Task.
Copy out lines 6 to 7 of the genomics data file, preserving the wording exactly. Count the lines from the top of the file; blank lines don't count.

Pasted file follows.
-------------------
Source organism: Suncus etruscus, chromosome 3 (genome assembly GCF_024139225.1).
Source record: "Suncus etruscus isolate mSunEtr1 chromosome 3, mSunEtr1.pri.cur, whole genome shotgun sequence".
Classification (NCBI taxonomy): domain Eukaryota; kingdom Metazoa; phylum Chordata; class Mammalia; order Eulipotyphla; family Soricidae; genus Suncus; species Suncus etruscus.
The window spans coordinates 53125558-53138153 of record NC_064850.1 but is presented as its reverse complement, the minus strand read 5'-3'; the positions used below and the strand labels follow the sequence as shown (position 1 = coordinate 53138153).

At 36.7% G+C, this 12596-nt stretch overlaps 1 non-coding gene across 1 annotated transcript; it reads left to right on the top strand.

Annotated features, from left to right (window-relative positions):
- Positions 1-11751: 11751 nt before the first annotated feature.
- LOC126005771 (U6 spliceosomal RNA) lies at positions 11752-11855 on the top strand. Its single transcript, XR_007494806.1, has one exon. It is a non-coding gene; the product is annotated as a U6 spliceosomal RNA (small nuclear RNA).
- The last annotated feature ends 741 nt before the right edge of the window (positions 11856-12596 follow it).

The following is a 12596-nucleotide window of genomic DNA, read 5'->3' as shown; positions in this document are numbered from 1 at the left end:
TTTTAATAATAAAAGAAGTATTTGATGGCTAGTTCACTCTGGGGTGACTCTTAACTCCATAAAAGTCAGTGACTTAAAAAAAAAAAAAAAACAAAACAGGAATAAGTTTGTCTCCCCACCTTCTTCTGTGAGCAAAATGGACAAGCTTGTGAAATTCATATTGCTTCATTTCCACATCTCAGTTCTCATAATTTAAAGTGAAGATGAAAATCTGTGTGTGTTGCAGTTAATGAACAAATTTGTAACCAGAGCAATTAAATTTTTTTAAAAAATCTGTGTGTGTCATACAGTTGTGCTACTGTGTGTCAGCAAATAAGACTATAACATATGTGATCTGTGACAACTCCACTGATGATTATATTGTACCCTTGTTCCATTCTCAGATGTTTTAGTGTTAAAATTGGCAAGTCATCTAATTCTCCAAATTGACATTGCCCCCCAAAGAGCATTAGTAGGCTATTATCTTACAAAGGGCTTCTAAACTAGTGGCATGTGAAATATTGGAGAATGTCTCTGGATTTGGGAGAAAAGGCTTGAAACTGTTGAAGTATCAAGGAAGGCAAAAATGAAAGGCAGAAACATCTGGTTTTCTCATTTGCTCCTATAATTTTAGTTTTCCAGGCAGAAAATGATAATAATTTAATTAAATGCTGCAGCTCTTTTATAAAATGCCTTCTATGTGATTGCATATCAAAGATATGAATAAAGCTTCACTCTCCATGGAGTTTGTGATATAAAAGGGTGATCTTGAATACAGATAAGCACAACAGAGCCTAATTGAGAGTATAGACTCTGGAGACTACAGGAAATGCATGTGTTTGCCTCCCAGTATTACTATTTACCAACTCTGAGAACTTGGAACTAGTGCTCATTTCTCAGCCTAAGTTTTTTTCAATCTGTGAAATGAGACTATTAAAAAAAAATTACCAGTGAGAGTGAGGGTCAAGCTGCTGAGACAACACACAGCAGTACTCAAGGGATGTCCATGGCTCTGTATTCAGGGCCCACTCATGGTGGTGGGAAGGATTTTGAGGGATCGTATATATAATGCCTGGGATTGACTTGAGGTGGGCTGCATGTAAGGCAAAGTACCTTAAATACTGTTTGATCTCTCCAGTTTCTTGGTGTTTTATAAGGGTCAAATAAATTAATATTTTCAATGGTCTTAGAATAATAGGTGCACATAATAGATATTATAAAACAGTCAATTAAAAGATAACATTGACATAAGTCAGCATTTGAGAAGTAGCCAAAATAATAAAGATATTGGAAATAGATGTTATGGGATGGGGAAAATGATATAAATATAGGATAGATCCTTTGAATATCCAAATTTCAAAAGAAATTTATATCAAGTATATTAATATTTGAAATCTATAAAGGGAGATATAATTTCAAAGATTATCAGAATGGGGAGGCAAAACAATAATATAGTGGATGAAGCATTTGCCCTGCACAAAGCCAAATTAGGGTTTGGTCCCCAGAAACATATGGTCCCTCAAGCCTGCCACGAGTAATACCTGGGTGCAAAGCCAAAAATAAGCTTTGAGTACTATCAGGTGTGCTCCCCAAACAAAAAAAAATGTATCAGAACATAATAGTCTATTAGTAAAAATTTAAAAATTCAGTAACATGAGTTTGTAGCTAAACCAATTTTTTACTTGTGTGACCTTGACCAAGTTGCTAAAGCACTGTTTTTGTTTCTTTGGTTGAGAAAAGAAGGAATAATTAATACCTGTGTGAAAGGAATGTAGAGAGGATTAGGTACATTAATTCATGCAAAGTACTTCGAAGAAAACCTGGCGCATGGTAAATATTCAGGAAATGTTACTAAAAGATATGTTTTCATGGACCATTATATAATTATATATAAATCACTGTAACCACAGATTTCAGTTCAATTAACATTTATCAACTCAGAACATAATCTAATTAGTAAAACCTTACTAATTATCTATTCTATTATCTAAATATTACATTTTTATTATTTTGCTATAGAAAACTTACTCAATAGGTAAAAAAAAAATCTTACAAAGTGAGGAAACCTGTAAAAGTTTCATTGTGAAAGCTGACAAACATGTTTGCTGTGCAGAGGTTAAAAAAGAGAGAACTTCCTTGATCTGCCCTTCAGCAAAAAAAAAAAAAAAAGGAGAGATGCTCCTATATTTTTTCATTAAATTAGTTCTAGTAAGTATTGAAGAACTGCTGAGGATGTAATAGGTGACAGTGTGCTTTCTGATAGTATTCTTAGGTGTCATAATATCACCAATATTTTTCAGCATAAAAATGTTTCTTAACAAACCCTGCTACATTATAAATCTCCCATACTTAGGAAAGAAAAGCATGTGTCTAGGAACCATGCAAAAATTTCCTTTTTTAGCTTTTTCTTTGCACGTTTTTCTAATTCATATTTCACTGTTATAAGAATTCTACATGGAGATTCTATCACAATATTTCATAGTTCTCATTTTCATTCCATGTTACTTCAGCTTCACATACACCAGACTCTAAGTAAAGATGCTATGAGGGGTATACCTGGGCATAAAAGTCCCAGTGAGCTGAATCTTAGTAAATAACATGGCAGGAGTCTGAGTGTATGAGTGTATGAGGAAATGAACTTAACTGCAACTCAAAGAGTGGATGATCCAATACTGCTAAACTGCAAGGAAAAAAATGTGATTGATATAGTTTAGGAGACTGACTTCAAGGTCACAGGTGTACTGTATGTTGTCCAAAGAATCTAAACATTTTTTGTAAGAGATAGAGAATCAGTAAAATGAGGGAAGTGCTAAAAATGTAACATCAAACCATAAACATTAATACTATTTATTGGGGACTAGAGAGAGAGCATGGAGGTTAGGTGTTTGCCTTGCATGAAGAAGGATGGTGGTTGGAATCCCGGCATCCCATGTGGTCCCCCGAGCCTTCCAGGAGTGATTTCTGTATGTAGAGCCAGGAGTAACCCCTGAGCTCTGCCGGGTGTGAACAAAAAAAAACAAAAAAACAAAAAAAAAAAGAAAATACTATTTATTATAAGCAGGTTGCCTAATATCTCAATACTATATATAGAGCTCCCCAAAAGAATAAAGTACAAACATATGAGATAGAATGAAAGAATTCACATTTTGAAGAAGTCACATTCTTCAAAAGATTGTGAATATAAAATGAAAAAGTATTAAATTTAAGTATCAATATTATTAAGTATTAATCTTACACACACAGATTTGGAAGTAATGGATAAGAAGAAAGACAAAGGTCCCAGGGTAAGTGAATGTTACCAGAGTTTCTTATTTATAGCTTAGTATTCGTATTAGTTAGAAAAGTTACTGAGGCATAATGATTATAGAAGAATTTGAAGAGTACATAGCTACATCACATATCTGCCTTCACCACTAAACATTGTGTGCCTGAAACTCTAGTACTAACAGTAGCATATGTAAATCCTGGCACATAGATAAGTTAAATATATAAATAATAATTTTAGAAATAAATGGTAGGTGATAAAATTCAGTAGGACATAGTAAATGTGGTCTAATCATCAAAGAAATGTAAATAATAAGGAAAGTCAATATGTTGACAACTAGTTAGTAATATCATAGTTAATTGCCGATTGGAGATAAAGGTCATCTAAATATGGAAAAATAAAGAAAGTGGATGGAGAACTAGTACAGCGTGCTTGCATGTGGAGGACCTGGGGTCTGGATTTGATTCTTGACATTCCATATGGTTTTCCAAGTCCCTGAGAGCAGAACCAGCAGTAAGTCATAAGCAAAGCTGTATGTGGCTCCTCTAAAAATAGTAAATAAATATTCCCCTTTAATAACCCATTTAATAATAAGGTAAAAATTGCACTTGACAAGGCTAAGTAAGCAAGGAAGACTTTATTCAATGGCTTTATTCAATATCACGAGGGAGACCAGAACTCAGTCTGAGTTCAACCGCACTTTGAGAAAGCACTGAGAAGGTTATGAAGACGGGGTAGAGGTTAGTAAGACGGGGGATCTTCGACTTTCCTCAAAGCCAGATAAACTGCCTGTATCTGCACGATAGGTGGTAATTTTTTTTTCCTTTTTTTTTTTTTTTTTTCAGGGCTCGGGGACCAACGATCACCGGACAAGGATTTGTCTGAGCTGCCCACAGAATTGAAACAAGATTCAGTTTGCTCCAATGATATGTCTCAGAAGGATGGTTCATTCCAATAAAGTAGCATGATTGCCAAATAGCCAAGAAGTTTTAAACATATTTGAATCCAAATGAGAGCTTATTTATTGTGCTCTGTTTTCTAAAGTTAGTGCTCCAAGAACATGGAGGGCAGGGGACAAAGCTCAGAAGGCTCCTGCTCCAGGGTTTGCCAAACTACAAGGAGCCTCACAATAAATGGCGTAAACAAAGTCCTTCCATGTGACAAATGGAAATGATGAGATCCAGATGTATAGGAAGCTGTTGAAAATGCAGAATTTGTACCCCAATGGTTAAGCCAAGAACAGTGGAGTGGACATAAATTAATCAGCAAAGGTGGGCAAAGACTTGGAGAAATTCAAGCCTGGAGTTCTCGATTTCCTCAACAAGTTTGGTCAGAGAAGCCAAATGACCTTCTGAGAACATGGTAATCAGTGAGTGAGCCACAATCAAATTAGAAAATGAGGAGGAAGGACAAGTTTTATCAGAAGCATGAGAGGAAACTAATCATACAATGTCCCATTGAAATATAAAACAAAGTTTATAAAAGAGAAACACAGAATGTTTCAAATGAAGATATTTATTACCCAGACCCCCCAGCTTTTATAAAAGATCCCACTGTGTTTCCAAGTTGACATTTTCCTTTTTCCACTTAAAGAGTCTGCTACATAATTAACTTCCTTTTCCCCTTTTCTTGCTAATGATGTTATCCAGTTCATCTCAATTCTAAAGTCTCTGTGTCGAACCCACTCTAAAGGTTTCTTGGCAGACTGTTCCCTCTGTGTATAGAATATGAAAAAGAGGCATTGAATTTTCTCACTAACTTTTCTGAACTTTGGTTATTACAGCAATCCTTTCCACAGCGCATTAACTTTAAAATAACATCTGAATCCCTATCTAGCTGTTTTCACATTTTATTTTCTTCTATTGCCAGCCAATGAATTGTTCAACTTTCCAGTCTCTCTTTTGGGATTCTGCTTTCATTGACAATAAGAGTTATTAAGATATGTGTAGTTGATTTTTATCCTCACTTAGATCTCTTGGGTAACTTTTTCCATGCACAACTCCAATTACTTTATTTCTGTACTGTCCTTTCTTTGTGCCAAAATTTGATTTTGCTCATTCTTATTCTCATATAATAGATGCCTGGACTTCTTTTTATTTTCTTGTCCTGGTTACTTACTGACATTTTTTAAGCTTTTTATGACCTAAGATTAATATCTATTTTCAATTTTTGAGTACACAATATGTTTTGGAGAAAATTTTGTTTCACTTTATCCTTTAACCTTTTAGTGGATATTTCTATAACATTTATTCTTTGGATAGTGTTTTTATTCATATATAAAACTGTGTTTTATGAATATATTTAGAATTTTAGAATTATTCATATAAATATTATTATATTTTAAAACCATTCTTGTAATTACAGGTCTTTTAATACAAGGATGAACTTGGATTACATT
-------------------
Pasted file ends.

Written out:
Annotated features, from left to right (window-relative positions):
- Positions 1-11751: 11751 nt before the first annotated feature.